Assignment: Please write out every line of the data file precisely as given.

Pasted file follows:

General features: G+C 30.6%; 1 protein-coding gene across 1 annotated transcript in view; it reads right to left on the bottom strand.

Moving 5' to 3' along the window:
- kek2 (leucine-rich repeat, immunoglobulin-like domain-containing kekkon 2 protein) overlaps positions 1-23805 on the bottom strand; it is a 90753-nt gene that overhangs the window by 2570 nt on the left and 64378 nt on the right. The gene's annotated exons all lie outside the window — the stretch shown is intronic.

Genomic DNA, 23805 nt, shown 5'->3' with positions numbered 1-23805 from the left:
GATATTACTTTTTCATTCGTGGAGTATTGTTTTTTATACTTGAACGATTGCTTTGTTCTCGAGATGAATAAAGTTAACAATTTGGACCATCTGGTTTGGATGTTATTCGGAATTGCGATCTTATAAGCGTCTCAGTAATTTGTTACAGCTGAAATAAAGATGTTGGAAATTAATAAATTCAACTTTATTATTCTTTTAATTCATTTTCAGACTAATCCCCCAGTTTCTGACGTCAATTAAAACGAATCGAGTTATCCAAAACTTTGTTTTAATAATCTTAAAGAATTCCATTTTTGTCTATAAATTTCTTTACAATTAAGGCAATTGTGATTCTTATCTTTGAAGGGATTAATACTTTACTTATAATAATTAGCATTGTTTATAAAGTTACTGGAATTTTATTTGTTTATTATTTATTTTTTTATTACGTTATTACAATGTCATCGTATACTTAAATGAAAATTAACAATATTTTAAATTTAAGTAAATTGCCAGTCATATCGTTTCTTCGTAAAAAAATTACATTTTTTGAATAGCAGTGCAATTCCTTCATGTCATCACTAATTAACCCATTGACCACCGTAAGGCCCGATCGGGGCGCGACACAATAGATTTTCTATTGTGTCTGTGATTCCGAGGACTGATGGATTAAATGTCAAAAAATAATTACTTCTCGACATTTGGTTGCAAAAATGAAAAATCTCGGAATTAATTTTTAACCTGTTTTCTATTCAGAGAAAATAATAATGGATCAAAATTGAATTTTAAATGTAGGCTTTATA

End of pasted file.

General features: G+C 30.6%; 1 protein-coding gene across 1 annotated transcript in view; it reads right to left on the bottom strand.

Moving 5' to 3' along the window:
- kek2 (leucine-rich repeat, immunoglobulin-like domain-containing kekkon 2 protein) overlaps positions 1-23805 on the bottom strand; it is a 90753-nt gene that overhangs the window by 2570 nt on the left and 64378 nt on the right. The gene's annotated exons all lie outside the window — the stretch shown is intronic.

Genomic DNA, 23805 nt, shown 5'->3' with positions numbered 1-23805 from the left:
GATATTACTTTTTCATTCGTGGAGTATTGTTTTTTATACTTGAACGATTGCTTTGTTCTCGAGATGAATAAAGTTAACAATTTGGACCATCTGGTTTGGATGTTATTCGGAATTGCGATCTTATAAGCGTCTCAGTAATTTGTTACAGCTGAAATAAAGATGTTGGAAATTAATAAATTCAACTTTATTATTCTTTTAATTCATTTTCAGACTAATCCCCCAGTTTCTGACGTCAATTAAAACGAATCGAGTTATCCAAAACTTTGTTTTAATAATCTTAAAGAATTCCATTTTTGTCTATAAATTTCTTTACAATTAAGGCAATTGTGATTCTTATCTTTGAAGGGATTAATACTTTACTTATAATAATTAGCATTGTTTATAAAGTTACTGGAATTTTATTTGTTTATTATTTATTTTTTTATTACGTTATTACAATGTCATCGTATACTTAAATGAAAATTAACAATATTTTAAATTTAAGTAAATTGCCAGTCATATCGTTTCTTCGTAAAAAAATTACATTTTTTGAATAGCAGTGCAATTCCTTCATGTCATCACTAATTAACCCATTGACCACCGTAAGGCCCGATCGGGGCGCGACACAATAGATTTTCTATTGTGTCTGTGATTCCGAGGACTGATGGATTAAATGTCAAAAAATAATTACTTCTCGACATTTGGTTGCAAAAATGAAAAATCTCGGAATTAATTTTTAACCTGTTTTCTATTCAGAGAAAATAATAATGGATCAAAATTGAATTTTAAATGTAGGCTTTATA